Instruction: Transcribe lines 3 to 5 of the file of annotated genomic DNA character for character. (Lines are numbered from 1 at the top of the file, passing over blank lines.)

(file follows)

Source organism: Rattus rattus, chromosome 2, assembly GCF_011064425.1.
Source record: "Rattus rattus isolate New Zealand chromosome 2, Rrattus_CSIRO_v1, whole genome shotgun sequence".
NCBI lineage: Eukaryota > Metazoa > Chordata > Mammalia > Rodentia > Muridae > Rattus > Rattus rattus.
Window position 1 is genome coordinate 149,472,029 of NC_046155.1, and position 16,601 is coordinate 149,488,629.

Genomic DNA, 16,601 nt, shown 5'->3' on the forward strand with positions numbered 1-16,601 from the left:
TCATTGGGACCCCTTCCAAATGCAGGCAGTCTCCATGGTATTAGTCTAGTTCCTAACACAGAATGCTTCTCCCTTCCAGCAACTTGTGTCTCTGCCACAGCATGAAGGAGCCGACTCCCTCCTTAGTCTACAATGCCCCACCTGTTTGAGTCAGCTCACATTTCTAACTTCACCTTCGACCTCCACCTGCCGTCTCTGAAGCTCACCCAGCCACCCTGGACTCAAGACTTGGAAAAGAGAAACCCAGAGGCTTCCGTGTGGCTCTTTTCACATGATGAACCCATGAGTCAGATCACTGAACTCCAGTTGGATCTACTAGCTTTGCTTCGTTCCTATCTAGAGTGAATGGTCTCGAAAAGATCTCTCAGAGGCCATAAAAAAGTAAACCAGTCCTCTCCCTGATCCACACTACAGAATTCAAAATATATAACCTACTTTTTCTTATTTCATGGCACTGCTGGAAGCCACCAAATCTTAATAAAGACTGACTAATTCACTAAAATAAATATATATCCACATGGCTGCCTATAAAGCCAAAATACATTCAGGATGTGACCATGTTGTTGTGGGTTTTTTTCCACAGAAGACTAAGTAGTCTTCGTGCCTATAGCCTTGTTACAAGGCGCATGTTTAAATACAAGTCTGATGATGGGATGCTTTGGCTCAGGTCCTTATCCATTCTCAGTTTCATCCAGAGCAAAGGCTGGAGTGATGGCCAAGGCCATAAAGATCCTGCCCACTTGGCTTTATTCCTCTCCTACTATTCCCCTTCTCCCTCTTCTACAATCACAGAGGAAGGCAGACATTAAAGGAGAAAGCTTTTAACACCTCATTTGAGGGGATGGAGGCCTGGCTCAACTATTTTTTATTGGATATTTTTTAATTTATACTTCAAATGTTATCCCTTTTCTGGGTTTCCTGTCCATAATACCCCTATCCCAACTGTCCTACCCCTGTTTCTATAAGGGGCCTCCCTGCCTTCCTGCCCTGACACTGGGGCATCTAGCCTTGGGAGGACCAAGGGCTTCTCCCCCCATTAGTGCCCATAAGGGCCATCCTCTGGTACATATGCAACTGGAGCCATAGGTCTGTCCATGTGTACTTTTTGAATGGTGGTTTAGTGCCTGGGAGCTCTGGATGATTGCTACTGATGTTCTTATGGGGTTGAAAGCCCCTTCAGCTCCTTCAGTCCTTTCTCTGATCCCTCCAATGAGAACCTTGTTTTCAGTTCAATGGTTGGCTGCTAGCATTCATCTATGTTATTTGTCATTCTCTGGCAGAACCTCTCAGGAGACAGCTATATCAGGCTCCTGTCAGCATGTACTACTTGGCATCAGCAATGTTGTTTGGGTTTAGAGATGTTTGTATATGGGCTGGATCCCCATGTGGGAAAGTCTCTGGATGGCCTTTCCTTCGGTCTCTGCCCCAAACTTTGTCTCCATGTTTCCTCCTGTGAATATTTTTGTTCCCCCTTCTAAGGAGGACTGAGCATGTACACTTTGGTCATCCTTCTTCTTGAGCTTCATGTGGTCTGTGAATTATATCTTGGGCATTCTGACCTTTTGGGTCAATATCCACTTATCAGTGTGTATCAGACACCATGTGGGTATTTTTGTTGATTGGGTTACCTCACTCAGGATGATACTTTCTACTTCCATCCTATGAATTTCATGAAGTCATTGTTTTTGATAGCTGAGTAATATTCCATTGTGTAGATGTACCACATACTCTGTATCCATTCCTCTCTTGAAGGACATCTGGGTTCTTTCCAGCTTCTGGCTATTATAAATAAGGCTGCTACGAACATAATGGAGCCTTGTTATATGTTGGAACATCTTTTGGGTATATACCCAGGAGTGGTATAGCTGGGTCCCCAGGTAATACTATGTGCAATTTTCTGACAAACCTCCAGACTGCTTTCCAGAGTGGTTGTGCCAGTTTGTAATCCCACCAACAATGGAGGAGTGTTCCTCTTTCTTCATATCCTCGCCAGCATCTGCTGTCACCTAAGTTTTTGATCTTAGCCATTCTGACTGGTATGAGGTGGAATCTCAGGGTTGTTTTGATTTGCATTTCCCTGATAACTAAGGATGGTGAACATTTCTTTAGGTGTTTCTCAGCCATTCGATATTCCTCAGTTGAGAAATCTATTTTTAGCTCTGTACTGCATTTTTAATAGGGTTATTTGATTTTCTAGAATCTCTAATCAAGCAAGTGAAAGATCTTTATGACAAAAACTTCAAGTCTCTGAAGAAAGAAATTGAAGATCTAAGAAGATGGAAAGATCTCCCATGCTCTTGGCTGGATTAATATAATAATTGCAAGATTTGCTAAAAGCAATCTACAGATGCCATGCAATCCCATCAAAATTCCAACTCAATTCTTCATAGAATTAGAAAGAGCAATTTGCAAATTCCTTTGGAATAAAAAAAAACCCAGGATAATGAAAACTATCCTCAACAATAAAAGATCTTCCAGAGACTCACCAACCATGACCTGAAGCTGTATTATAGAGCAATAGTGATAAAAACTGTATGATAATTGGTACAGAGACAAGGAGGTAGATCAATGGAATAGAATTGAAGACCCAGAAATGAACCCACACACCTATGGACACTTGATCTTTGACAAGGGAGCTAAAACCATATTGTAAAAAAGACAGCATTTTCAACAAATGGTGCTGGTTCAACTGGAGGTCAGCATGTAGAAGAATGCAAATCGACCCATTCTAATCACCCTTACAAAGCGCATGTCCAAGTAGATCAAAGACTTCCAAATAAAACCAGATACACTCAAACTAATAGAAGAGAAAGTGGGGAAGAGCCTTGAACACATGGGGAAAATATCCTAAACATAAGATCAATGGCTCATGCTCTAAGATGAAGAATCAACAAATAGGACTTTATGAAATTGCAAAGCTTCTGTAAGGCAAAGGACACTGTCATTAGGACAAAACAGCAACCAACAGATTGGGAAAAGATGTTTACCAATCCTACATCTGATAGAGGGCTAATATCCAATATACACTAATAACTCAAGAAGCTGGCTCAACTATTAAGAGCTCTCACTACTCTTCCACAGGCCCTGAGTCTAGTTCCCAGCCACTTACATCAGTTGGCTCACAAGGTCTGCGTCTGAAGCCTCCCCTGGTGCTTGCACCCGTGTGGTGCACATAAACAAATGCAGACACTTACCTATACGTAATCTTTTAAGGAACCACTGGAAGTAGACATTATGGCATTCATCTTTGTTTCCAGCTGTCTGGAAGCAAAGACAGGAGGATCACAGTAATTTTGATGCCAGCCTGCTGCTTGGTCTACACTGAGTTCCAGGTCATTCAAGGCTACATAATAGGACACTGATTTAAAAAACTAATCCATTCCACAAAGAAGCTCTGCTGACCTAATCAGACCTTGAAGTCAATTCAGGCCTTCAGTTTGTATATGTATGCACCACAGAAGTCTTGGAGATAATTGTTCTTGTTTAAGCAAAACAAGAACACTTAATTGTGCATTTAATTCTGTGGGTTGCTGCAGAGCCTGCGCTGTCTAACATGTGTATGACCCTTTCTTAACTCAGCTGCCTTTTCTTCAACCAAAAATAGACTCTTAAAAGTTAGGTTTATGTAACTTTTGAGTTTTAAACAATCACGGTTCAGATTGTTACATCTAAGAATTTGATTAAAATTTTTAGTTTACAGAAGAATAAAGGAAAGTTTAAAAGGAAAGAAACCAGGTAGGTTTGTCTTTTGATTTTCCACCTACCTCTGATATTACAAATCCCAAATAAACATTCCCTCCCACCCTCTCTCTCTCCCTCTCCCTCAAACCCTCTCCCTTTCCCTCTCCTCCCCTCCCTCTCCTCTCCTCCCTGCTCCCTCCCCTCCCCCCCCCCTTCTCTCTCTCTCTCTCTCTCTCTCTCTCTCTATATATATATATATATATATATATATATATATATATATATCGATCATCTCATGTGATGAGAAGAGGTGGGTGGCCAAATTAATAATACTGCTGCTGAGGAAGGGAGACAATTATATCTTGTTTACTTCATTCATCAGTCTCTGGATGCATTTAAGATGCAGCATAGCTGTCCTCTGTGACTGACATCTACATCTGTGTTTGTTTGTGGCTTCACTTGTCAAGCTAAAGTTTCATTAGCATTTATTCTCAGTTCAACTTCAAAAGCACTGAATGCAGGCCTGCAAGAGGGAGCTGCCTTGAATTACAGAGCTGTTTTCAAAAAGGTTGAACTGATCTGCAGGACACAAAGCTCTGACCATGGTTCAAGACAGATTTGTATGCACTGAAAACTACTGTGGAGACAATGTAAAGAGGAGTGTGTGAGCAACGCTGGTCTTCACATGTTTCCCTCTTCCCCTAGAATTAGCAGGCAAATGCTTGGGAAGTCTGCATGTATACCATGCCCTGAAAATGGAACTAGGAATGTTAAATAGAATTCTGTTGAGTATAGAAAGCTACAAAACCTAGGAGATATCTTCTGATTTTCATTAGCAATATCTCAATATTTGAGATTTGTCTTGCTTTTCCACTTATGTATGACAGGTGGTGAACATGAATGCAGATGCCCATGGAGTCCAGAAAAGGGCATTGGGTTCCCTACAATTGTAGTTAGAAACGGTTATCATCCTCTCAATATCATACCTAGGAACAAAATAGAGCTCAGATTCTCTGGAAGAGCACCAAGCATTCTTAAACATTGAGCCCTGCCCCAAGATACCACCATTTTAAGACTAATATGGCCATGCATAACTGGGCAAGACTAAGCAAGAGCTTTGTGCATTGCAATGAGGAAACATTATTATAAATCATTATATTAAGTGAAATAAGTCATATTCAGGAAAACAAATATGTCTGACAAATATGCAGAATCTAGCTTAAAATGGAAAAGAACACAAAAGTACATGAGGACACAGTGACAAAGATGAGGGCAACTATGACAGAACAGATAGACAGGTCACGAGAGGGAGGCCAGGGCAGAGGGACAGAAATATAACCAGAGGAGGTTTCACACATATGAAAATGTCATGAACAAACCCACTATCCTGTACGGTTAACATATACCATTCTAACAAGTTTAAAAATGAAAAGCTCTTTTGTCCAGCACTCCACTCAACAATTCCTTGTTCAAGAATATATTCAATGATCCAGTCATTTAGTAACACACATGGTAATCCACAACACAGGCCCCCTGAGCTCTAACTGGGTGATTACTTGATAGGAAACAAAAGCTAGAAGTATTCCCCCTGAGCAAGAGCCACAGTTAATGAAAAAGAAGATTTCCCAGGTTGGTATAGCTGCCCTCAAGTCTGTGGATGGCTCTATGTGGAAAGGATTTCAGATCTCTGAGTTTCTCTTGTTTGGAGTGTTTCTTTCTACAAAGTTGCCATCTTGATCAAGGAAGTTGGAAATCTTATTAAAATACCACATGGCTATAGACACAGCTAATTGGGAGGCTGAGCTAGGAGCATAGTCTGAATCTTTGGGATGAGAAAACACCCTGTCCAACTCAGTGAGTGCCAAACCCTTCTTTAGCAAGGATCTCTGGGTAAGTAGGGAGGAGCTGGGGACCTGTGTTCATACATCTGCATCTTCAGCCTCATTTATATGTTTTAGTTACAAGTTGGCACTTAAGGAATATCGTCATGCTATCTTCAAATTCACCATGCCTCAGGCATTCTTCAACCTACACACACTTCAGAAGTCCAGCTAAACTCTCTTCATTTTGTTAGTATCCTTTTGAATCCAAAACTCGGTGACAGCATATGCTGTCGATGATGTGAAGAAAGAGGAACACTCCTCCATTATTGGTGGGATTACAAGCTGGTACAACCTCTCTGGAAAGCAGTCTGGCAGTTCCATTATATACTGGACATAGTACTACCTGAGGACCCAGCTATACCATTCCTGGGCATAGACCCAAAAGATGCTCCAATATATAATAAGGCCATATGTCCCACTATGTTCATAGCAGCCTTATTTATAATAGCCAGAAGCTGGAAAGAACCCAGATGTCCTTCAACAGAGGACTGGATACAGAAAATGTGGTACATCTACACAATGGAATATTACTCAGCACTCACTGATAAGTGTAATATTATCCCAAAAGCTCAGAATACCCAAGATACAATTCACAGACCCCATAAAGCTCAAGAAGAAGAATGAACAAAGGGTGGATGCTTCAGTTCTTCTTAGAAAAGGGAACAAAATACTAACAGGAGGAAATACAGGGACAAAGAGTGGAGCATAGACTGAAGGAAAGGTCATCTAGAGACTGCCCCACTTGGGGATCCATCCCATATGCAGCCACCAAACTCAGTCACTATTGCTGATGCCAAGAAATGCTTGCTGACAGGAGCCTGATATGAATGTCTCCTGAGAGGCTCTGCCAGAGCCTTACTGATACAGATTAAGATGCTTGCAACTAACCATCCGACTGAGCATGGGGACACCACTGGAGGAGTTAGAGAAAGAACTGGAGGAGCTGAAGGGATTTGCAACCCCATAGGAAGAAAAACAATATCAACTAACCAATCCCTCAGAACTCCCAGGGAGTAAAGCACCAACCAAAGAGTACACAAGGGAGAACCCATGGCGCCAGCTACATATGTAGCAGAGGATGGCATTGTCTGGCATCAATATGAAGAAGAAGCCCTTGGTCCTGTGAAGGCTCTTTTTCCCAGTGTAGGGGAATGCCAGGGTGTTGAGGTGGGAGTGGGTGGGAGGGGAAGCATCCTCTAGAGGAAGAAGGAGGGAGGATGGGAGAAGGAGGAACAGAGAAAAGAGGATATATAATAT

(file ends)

NCBI lineage: Eukaryota > Metazoa > Chordata > Mammalia > Rodentia > Muridae > Rattus > Rattus rattus.
Window position 1 is genome coordinate 149,472,029 of NC_046155.1, and position 16,601 is coordinate 149,488,629.

Genomic DNA, 16,601 nt, shown 5'->3' on the forward strand with positions numbered 1-16,601 from the left: